Established in 2005 with the participation of all clubs in the zone, this fellowship is for advanced undergraduate or graduate students to study urban forestry and related subjects, including the planning, management and horticulture in urban forests and the effects of healthy urban forests on the environment.
Kyle Cooper is a 5th year landscape architecture student at Virginia Tech, is continuing his research on the linkings of landscape architecture and urban forestry, developing a handbook for fellow landscape architects detailing design elements and techniques that can be used to synthesize urban forestry benefits into landscape architecture designs.
This booklet is being pursued in the hopes that it may better bridge the comprehensive gap between the professions, and foster better understanding between designers and urban foresters.
His Zone VI Urban Forestry Fellowship will help provide funding for materials and further research as he studies the landscape architecture/urban forestry connection, and help pay for attendance at the International Society of Arboriculture Conference and Trade Show. St. George’s Garden Club Fellow, Funded by St. George’s Garden Club, Baltimore, MD, GCA Zone VI.
Kunwar K. Singh is a PhD candidate at the University of North Carolina at Charlotte, is working on his dissertation titled, ‘frontiers in using LiDAR to analyze urban spatial heterogeneity and human-modified landscapes’. His GCA fellowship has enabled him to address the lack of a rapid and reliable approach for assessing the extent and health of existing urban forest at a regional scale by developing an index of functional integrity using LiDAR data. This research facilitates a framework and a methodology that provides a top-down solution for the rapid assessment of the extent and health of urban canopy cover in order to aid the development and implementation of management plans for regional ecosystem health. His fellowship is funded by the Casey Trees Endowment Fund.
Yujuan Chen is a PhD candidate in urban forestry at the Virginia Tech is studying the influence of urban soil rehabilitation on soil carbon dynamics and tree growth. She received her B.S from Beijing Forestry University in Horticulture and M.S from Chinese Academy of Forestry in Urban Forestry in Beijing, China. Urban land development practices including clearing, grading, compacting and building result in degraded urban soil. Is it possible to rehabilitate degraded urban soils to improve tree growth? And, how will this rehabilitation practice influence the potential of urban soils to sequester carbon and provide other ecosystem services? These are two questions she is trying to answer in her research. Our GCA Zone VI Fellowship in Urban Forestry will allow her to continue her data collection and present her research findings at the Ecological Society of America (ESA) annual meeting and the International Society of Arboriculture (ISA) annual meeting in Portland, Oregon this summer.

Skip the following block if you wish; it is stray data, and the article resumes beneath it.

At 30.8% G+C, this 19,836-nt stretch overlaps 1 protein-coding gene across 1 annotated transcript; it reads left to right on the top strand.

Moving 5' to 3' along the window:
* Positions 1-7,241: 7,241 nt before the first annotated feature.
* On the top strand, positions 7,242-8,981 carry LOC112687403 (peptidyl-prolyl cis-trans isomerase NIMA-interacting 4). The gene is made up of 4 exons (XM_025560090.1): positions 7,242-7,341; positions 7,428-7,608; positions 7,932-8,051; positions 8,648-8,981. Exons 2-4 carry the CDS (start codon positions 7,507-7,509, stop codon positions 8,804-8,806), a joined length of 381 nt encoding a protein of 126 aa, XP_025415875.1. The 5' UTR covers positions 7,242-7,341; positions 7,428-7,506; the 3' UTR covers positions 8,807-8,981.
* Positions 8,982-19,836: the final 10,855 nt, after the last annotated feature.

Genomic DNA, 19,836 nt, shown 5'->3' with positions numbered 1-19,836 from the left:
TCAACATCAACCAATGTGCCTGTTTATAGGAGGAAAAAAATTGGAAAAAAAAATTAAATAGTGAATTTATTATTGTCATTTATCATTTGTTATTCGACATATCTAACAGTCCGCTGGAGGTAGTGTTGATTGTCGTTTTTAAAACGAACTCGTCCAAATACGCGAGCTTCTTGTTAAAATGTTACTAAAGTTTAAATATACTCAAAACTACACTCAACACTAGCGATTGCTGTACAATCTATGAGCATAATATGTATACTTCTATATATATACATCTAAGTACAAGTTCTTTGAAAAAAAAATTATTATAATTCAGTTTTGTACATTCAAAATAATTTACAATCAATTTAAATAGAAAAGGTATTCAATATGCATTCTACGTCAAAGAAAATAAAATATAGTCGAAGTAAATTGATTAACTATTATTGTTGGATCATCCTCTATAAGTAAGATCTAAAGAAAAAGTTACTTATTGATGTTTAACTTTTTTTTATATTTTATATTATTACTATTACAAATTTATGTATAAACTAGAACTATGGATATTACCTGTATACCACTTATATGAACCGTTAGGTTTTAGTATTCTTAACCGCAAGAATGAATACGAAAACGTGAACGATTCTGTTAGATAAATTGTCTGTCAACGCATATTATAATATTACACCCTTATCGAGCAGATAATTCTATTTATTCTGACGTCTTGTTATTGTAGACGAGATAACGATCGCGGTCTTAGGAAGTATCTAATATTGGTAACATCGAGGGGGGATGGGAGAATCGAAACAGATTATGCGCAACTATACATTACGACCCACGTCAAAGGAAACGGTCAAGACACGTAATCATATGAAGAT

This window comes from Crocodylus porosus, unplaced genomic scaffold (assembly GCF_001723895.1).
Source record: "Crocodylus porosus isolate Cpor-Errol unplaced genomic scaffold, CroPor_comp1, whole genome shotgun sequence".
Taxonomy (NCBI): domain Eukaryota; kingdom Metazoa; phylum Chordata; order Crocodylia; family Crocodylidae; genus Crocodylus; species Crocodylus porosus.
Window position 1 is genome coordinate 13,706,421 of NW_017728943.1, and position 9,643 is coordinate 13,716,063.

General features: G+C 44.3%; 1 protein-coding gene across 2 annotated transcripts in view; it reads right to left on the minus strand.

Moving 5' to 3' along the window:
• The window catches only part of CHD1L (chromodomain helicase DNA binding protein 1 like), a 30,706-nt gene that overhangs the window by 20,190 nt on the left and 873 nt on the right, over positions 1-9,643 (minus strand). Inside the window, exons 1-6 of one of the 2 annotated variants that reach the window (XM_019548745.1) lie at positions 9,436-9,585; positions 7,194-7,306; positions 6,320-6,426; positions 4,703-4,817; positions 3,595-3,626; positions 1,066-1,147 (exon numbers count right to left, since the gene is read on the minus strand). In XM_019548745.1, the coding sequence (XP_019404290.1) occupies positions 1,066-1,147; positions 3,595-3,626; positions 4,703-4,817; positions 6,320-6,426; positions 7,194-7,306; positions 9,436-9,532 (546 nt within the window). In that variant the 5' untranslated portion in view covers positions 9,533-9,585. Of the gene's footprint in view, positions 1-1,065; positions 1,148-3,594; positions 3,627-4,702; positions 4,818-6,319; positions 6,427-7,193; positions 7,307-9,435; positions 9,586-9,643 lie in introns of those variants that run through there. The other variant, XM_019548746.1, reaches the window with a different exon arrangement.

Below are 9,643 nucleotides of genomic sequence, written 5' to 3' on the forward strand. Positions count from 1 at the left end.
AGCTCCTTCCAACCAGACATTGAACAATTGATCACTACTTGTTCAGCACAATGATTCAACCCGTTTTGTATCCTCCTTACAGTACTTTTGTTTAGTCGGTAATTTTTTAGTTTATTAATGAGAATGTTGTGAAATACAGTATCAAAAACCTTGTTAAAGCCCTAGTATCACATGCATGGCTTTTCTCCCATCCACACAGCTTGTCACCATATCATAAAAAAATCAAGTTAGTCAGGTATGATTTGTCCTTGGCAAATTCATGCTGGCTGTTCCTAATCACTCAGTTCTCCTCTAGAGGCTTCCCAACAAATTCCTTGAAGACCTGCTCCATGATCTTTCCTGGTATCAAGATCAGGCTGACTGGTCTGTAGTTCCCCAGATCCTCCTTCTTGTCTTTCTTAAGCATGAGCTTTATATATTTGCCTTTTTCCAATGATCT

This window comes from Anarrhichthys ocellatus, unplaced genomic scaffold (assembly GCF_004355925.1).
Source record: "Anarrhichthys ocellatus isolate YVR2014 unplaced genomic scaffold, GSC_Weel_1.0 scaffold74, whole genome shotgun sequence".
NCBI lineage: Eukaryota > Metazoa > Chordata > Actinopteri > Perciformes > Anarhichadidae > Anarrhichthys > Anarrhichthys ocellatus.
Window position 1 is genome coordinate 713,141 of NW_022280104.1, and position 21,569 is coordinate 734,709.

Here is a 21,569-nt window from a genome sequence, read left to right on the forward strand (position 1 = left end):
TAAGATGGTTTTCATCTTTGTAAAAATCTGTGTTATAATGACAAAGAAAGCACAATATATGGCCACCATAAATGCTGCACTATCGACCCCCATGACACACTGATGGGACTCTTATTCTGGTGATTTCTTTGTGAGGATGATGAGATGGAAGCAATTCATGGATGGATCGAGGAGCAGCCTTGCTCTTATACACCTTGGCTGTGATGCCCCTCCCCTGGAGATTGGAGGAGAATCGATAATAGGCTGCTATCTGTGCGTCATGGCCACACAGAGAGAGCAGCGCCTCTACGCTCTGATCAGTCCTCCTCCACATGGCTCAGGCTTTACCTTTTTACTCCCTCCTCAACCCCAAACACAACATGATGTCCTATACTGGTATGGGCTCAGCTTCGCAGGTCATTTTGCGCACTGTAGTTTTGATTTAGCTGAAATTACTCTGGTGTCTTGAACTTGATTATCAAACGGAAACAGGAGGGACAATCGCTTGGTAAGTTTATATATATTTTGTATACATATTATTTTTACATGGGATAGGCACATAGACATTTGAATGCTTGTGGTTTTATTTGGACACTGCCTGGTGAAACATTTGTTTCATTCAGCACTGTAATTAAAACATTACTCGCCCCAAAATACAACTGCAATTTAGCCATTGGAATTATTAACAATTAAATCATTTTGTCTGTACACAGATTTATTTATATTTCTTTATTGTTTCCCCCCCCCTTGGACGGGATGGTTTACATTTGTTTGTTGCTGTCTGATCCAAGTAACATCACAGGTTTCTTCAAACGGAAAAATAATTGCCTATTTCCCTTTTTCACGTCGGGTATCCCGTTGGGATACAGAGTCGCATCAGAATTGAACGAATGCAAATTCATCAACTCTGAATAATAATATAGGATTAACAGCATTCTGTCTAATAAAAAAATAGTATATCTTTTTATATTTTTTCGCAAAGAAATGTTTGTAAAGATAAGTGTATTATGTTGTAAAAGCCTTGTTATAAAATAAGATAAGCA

Jessica (Jess) Vogt is a PhD student studying urban ecology and urban forestry at Indiana University, Bloomington's School of Public and Environmental Affairs (SPEA). She received Master's of Environmental Science/Master's of Public Affairs degrees from SPEA in 2012. For her dissertation research, Jess is working with the Indiana nonprofit, Keep Indianapolis Beautiful to study the growth and survival of planted urban trees in the context of neighborhoods using the social-ecological systems framework to inform her study.